CDC details human-to-human H3N2 transmission

On Thursday, the U.S. Centers for Disease Control and Prevention released an initial assessment of the 2010-11 flu season, giving details of swine-origin novel H3N2 infections, including probable human-to-human transmission.

In the report, the CDC said that the man was exposed to pigs six days before he got sick and a respiratory sample yielded a novel H3N2 strain. Serologic tests on his daughter that were conducted six weeks later showed that she had become sick from the same virus despite no direct exposure to swine, CIDRAP News reports.

The CDC said the daughter probably contracted the virus from close contact with her father. When the CDC had first reported on the father’s infection, it noted that human-to-human spread had not been detected but that investigation was ongoing. Human infections with swine-origin flu viruses are rare and a human-to-human transmission is even more unusual. Serologic tests on additional family members who were sick at the same time were negative or inconclusive.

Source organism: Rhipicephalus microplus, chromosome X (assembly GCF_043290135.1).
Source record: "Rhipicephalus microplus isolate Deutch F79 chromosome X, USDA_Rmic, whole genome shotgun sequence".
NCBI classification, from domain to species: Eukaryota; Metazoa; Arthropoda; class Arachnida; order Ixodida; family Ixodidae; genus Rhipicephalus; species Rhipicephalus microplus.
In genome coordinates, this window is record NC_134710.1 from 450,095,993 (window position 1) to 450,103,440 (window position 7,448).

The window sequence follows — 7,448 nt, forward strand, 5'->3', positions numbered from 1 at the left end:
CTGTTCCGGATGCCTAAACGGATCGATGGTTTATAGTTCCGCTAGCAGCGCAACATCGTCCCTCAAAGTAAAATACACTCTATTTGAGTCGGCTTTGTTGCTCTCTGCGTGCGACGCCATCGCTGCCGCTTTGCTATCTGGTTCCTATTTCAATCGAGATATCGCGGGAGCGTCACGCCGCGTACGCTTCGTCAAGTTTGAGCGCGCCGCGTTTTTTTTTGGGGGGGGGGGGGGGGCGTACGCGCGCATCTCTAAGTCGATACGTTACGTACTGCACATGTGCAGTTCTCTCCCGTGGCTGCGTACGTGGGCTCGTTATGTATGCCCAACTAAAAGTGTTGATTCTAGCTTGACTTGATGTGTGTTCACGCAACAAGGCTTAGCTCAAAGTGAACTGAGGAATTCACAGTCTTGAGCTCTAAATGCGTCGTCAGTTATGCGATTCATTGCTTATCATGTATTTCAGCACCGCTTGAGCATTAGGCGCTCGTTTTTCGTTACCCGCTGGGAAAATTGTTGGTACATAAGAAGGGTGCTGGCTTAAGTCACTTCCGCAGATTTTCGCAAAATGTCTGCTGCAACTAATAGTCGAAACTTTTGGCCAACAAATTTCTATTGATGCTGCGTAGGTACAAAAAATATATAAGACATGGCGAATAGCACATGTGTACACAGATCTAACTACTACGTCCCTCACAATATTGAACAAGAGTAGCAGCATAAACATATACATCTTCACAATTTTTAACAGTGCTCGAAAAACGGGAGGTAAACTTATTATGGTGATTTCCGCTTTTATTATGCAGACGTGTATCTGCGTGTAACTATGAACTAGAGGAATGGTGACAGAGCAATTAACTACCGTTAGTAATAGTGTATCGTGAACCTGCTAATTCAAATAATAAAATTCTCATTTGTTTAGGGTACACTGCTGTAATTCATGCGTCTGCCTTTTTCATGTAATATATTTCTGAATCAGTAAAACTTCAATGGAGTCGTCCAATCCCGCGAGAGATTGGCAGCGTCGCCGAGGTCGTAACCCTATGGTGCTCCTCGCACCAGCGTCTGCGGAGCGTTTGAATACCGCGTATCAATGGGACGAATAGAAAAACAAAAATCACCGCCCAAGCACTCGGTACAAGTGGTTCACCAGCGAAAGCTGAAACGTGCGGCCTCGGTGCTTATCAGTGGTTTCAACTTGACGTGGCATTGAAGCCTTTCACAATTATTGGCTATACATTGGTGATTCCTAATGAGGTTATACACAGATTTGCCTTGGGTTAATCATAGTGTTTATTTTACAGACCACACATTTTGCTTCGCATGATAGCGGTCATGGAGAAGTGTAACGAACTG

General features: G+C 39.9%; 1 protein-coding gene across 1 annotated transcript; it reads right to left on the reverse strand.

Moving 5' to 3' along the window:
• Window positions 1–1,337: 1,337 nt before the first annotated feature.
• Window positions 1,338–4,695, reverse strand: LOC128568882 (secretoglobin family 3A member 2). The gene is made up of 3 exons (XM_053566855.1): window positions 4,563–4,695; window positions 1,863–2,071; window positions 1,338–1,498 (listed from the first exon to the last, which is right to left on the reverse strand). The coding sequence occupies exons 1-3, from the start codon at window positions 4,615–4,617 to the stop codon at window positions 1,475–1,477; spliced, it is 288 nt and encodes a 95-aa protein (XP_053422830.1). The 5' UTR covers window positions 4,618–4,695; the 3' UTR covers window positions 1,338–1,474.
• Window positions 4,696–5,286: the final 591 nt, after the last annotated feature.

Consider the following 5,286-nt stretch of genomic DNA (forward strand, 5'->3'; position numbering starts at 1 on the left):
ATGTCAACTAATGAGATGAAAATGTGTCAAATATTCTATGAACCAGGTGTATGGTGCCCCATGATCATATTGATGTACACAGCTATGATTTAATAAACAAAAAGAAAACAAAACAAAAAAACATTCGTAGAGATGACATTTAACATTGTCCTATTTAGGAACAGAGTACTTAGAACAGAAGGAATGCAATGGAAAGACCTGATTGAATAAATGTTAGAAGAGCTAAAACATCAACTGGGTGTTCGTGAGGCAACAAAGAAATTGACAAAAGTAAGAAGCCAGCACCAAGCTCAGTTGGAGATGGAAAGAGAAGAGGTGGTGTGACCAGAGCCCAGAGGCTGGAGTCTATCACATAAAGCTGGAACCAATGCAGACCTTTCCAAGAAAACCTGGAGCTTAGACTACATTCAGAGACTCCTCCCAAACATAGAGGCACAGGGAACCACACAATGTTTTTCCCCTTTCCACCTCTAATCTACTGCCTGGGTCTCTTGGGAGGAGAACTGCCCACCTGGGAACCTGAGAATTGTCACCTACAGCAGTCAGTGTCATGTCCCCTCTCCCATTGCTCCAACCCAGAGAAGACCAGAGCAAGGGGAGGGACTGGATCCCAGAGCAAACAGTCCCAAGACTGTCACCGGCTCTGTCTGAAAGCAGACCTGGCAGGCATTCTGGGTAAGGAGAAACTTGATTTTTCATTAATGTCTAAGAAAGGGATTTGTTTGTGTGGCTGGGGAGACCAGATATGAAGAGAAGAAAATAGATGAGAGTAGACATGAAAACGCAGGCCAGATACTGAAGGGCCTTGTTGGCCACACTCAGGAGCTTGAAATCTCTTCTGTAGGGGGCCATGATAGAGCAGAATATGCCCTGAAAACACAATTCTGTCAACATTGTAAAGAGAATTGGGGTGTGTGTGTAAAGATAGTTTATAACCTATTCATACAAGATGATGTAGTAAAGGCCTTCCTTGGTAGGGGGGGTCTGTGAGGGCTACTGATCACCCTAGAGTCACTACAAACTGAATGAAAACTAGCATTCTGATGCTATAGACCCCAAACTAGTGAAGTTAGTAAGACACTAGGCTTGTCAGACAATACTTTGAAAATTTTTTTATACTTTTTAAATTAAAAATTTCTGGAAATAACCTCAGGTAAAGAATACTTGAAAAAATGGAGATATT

The report said that flu patterns during the current season resembled a more typical flu year compared with the pandemic flu patterns the previous season, CIDRAP News reports. The H3N2 virus had a dominant position despite a late rally from the 2009 H1N1 virus.

Overall, the flu season peaked in late February when 44 states reported widespread activity of influenza. The 2010-11 season was said to be less severe than the previous season and the 2007-09 season but more severe than 2008-09. The flu vaccine was also tested to be a good match with the circulating strains.